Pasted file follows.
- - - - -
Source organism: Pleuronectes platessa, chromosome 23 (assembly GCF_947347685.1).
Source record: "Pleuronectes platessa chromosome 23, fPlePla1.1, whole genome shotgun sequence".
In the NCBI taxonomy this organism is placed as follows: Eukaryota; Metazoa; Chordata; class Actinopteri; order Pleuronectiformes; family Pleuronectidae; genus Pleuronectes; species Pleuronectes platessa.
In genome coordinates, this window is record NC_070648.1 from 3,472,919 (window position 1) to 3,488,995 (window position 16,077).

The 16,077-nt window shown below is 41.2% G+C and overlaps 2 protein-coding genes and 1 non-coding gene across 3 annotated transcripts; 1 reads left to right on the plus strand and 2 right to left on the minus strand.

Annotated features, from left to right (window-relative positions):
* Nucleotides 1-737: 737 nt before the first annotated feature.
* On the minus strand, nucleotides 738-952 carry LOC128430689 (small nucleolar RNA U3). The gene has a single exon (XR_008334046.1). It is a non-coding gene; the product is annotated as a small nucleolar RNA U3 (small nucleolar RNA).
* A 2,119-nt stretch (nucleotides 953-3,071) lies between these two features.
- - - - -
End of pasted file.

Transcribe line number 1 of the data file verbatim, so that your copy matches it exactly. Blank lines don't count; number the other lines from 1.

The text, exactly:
Source organism: Pleuronectes platessa, chromosome 23 (assembly GCF_947347685.1).